Different – and yet the same

Four SCNetwork members engage in a back-and-forth on Deloitte’s presentation



Jan van der Hoop: Overall, the speakers did a good job of nailing the five trends HR professionals need to be losing sleep over. But, at the same time, there’s nothing new or surprising on the list.

It’s not a slight against the authors of the report — the part that gets under my skin is the list hasn’t changed much in the last 30 years. The things that were inefficient or caused friction in organizations then, by and large, still do.

Organizational development remains a messy business; career management is still nebulous; talent acquisition still delivers a measly 20 per cent confidence rating; and leadership will forever be on the list as something to improve, as long as we continue to work in systems and structures that seem perfectly designed to trigger our fight-or-flight reflexes.

Towards the end, Amir Rahnema highlighted organizations that seem to be cracking the nut — becoming more nimble, more customer- or market-responsive, and more productive — by forming cross-functional teams of people “organized around files, not portfolios.” Essentially, teams that are assembled to address a specific problem, then disbanded again.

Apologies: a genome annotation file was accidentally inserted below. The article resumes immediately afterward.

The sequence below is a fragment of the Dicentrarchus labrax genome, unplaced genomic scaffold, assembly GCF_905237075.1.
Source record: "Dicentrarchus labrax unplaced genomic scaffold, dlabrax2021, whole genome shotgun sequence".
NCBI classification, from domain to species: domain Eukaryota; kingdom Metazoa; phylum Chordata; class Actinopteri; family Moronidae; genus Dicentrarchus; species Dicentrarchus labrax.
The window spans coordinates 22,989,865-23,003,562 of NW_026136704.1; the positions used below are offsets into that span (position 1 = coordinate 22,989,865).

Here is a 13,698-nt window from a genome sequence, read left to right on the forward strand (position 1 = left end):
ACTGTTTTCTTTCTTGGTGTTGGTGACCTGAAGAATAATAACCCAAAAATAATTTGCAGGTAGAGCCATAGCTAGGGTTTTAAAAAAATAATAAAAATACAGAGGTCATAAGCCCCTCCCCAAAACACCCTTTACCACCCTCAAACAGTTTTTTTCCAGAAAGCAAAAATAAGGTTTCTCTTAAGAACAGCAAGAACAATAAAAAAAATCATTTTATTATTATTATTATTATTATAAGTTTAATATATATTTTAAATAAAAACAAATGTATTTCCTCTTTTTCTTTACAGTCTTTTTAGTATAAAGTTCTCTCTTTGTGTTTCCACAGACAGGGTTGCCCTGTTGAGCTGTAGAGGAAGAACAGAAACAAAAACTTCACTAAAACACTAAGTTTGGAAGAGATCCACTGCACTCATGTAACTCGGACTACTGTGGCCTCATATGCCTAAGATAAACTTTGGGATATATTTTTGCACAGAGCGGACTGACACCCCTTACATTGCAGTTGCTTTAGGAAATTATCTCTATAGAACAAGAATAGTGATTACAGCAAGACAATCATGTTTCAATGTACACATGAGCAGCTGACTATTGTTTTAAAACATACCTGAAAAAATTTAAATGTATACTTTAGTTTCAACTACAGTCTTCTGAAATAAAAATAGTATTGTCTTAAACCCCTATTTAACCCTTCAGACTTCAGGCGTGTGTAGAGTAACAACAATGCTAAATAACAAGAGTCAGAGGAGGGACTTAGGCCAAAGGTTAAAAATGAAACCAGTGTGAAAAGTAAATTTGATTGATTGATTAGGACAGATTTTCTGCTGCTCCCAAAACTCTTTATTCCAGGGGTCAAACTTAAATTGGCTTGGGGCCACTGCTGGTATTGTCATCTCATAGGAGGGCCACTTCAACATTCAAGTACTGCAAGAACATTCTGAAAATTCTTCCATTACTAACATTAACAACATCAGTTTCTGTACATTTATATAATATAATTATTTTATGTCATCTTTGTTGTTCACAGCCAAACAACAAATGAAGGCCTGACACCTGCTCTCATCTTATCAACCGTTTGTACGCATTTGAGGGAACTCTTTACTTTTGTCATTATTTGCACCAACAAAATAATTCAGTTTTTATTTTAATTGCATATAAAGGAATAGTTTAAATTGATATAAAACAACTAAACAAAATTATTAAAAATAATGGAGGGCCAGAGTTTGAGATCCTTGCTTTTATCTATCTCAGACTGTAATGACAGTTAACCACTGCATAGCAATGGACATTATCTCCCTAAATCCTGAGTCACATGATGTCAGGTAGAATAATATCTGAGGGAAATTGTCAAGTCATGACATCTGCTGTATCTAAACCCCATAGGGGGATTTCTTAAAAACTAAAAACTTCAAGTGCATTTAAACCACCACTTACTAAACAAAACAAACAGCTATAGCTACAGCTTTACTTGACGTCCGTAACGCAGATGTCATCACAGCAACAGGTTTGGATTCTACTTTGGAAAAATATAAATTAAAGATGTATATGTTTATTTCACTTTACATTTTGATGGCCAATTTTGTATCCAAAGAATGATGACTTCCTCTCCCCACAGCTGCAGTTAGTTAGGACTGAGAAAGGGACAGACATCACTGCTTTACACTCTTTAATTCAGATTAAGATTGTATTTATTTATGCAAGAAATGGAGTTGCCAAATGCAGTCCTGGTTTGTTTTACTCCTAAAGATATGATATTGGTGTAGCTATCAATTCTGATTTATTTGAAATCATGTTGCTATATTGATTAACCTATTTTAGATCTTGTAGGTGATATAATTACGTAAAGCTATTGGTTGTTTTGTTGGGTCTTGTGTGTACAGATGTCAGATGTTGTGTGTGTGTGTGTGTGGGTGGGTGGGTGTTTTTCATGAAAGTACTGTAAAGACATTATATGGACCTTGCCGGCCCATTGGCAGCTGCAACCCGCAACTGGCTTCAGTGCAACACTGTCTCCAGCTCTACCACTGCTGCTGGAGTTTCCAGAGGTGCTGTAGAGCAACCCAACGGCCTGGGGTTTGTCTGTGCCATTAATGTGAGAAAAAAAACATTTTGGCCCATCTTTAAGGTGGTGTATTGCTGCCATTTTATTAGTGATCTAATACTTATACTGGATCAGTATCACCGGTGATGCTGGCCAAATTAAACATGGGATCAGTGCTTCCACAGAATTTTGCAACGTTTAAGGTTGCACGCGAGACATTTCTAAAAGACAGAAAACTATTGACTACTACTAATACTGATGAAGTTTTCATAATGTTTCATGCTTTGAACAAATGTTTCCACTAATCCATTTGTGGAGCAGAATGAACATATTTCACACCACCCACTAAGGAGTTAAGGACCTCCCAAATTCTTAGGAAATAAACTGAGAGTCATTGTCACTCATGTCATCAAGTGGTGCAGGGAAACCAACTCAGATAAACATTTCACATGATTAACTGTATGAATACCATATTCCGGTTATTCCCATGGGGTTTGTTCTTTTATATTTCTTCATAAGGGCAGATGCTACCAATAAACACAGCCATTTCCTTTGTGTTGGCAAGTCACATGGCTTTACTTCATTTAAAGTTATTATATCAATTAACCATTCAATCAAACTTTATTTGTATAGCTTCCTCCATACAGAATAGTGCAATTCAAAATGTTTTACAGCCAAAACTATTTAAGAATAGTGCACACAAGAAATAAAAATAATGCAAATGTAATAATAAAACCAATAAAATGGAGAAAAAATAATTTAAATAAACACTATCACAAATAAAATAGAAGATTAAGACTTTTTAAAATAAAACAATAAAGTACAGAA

And I thought, “Wait a minute.” The concept is nothing new. I was taught the importance of customer centricity early in my career, back in the 1980s — it was called “quality circles” in those days. It all stems from management consultant W. Edwards Deming’s work in the 1950s, and the core concept has morphed into many forms and labels, such as Lean Manufacturing Principles.  

So, if this is all new yet again, and we agree it’s a better way to work and operate, what is it about us or the energy or power structures of organizations that stops us from adopting that imperative?

Ian Hendry: I disagree. A lot has changed in the past 30 years. Sure, there are some central themes — leadership will always need to evolve given changing times, but this workforce is far more challenging than the cohorts back in the 1980s. If structures haven’t adapted fast enough, that is borne out in the fact that a majority of companies believe they need to redesign their organization to succeed in the digital age.